Executive Spotlight: John Santora, Cushman & Wakefield

From an engineer’s helper to president of the tri-state region, John Santora has been with C&W for more than 40 years. Along the way, he took on several leadership positions and overcame challenges brought on by the company’s expansion.

John Santora, president of the Tri-State Region, Cushman & Wakefield
John Santora, president of the Tri-State Region, Cushman & Wakefield

During its century-long history, Cushman & Wakefield has grown into a global company with the help of dedicated talent. Top real estate executive John Santora, now president of the Tri-State Region, has been with the firm for more than four decades and has been vital tothe firm’s expansion, overseeing major mergers and large advisory projects, including privatizing management and operations of the original World Trade Center in New York City. 

His career at Cushman & Wakefield started with a summer job as he was training to become a New York City firefighter. Santora told Commercial Property Executive how things took off from there and what he’s taken away from his 40-year career.

You started out at Cushman & Wakefield as an engineer’s helper. What can you tell us about the start of your career? What were your goals at the time?

Santora: When I was growing up, I always wanted to be a firefighter for the New York City Fire Department, and I enrolled in New York Community College’s program for fire science to pursue that goal. One summer while I was in school, I took a job as an engineer’s helper for Cushman & Wakefield’s 100 Park Ave., and my whole career path changed. I had an interesting introduction into the commercial real estate industry. It sounds like a cliché, but I really fell into it.

How would you describe your growth within the company?

Santora: Within 16 years at Cushman & Wakefield, I went from the engine room to the board room. Since then, I have taken on many executive leadership roles at the firm on a regional, national and global level. Currently, I am president of the Tri-State Region, but before my role here, I served as the global chief operating officer and chief integration officer for the firm, responsible for bringing together 45,000 employees in more than 70 countries. Previously, I served as president & CEO of Global Corporate Occupier and Investment Services and before that, as president & CEO for the Americas.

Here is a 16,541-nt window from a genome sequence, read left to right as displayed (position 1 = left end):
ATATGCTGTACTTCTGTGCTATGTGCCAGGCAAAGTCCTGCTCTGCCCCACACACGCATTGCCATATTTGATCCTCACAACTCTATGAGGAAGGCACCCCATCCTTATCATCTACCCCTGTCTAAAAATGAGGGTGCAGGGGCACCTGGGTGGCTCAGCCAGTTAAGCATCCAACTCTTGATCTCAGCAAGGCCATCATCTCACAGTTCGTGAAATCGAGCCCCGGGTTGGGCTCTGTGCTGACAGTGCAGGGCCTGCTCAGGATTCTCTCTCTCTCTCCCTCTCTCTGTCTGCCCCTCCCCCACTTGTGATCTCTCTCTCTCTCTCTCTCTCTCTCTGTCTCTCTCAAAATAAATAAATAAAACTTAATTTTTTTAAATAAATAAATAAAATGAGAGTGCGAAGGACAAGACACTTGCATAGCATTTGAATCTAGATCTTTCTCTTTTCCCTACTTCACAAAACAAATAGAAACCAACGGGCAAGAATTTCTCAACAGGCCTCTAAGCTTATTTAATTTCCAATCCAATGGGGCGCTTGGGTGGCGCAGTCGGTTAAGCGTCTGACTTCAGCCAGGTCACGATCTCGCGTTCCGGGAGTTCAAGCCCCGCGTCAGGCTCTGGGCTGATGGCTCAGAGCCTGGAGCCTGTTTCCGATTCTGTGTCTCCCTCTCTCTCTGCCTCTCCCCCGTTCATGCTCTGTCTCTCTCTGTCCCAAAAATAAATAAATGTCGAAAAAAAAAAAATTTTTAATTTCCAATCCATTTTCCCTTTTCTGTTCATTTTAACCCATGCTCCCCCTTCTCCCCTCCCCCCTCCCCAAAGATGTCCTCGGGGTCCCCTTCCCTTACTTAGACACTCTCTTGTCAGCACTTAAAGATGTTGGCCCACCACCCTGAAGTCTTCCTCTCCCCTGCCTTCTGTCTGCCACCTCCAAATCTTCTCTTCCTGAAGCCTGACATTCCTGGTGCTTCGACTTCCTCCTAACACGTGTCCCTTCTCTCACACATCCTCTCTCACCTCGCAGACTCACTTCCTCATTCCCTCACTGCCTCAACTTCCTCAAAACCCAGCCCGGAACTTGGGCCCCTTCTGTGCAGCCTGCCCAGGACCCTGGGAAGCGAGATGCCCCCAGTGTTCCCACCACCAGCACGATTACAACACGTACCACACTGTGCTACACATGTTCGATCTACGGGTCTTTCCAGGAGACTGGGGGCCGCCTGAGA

What challenges did you overcome during your lengthy career? 

Santora: When I returned to the position of global COO in 2015, Cushman & Wakefield merged with DTZ, only a year after acquiring Massey Knakal. I was tasked with the integration of a global company, challenging me to not only learn about the other firms’ culture and landscape, but to globally merge them under one umbrella, Cushman & Wakefield. This was definitely a challenge professionally, as I was traveling all over the world, learning different business cultures and working to unify multiple companies into one.

Is there a particular project that you are most proud of?

Santora: In 2001, I was involved in advising the Port Authority on privatizing management and operations of the original World Trade Center. This was a huge undertaking that involved a number of different service lines and required the absolute best of Cushman & Wakefield’s talent to step forward. Unfortunately, it was only two months before the attacks of 9/11, but we are still proud of the hard work and effort put in this project.

Tell us about one of your most treasured memories regarding your professional activity.

Santora: I think my most treasured memories come from the amazing talent I’ve worked with and the incredible relationships I’ve built with people here at the firm. I cannot point to one specific memory and say it is my favorite, but over the last 40 years, I have been able to work with incredible individuals and that is something I will always treasure.

Image courtesy of Cushman & Wakefield